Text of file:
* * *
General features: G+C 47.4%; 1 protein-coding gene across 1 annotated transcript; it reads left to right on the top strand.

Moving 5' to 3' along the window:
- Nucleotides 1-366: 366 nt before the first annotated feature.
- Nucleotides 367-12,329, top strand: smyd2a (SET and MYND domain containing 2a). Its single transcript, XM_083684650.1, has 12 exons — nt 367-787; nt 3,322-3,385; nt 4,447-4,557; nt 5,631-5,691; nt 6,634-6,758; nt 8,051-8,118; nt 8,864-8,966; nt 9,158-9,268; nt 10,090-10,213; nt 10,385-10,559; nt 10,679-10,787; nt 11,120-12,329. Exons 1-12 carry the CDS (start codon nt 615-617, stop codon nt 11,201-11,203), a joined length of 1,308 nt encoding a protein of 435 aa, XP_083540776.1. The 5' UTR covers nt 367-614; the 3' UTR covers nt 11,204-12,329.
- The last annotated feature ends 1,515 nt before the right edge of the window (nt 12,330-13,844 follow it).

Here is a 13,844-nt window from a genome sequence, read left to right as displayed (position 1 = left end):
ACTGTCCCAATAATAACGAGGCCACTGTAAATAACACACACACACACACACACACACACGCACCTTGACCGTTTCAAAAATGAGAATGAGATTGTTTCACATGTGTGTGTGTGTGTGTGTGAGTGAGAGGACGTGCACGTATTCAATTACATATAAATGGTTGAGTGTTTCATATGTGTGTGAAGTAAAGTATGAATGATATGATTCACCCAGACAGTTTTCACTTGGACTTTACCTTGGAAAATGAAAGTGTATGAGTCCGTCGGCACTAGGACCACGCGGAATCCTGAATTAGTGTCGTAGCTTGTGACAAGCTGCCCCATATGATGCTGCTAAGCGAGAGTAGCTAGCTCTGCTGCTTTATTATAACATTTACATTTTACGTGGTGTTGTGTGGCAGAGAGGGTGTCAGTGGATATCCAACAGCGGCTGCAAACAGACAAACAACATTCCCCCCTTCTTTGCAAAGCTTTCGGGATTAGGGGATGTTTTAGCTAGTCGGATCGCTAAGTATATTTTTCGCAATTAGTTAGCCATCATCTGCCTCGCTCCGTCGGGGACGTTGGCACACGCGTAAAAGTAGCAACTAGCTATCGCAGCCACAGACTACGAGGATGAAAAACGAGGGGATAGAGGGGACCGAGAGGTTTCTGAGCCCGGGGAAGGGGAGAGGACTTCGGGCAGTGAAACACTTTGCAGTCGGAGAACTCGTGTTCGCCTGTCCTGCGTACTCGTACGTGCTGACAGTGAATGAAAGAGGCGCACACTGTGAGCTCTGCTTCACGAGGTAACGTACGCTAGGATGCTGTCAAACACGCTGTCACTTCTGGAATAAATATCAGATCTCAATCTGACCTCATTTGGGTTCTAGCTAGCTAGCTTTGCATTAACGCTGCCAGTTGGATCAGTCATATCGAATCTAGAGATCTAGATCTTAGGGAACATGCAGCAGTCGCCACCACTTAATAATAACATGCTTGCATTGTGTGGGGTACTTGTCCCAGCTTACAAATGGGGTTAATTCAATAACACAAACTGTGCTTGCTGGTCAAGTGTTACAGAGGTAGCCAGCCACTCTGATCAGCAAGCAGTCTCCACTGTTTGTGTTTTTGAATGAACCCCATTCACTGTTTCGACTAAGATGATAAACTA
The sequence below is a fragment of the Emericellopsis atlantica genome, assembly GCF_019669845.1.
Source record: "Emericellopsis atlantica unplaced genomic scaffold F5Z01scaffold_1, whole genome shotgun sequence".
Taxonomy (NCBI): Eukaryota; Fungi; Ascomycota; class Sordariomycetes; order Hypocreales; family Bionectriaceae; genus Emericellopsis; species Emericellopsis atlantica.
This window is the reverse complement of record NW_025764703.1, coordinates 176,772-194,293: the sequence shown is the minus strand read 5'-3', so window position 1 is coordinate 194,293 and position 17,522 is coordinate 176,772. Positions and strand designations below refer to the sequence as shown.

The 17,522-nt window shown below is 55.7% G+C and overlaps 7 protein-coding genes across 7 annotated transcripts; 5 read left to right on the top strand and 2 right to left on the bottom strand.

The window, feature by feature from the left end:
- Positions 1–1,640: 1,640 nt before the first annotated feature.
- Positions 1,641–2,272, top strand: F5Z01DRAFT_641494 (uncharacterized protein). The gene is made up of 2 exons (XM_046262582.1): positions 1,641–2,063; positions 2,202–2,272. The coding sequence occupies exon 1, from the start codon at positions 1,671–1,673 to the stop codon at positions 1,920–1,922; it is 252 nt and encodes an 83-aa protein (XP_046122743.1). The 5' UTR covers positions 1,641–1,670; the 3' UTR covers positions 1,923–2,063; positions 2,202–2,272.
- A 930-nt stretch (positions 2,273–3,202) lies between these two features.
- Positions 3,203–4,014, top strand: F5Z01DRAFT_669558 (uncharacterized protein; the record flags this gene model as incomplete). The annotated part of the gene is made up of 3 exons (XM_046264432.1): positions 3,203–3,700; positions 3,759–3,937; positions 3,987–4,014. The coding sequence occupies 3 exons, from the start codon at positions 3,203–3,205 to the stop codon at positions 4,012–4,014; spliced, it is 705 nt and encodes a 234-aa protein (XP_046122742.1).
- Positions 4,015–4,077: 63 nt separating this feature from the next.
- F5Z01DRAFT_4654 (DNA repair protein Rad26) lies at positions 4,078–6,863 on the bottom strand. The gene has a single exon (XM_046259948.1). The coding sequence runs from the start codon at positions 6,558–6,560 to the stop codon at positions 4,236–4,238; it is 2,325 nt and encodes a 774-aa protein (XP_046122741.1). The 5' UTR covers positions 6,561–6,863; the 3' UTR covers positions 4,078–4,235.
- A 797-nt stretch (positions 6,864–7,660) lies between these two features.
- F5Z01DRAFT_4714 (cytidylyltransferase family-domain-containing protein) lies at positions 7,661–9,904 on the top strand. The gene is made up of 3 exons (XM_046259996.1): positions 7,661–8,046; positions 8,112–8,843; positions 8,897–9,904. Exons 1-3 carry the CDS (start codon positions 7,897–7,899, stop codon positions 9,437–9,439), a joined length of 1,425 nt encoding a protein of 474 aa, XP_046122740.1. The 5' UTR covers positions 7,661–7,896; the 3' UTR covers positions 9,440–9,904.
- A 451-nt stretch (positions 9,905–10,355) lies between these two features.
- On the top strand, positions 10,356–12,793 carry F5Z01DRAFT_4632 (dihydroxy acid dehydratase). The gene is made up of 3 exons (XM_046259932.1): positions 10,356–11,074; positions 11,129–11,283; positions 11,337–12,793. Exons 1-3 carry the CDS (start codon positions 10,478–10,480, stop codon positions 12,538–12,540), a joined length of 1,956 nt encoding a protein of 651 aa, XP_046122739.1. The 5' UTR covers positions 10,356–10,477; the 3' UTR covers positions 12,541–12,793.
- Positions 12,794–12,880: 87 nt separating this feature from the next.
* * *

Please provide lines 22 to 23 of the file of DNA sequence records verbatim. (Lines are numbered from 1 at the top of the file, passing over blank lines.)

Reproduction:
- A 451-nt stretch (positions 9,905–10,355) lies between these two features.
- On the top strand, positions 10,356–12,793 carry F5Z01DRAFT_4632 (dihydroxy acid dehydratase). The gene is made up of 3 exons (XM_046259932.1): positions 10,356–11,074; positions 11,129–11,283; positions 11,337–12,793. Exons 1-3 carry the CDS (start codon positions 10,478–10,480, stop codon positions 12,538–12,540), a joined length of 1,956 nt encoding a protein of 651 aa, XP_046122739.1. The 5' UTR covers positions 10,356–10,477; the 3' UTR covers positions 12,541–12,793.